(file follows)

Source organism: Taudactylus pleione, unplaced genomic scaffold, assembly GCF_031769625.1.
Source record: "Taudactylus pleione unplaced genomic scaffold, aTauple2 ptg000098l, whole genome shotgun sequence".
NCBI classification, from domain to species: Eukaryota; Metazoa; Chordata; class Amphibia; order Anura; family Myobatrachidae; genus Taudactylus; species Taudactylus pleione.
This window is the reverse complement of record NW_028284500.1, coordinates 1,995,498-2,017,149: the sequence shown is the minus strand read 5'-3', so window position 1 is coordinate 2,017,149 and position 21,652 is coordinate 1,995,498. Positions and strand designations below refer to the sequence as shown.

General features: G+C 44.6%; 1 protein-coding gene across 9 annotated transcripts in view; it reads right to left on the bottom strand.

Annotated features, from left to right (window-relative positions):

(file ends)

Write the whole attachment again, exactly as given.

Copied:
Source organism: Taudactylus pleione, unplaced genomic scaffold, assembly GCF_031769625.1.
Source record: "Taudactylus pleione unplaced genomic scaffold, aTauple2 ptg000098l, whole genome shotgun sequence".
NCBI classification, from domain to species: Eukaryota; Metazoa; Chordata; class Amphibia; order Anura; family Myobatrachidae; genus Taudactylus; species Taudactylus pleione.
This window is the reverse complement of record NW_028284500.1, coordinates 1,995,498-2,017,149: the sequence shown is the minus strand read 5'-3', so window position 1 is coordinate 2,017,149 and position 21,652 is coordinate 1,995,498. Positions and strand designations below refer to the sequence as shown.

General features: G+C 44.6%; 1 protein-coding gene across 9 annotated transcripts in view; it reads right to left on the bottom strand.

Annotated features, from left to right (window-relative positions):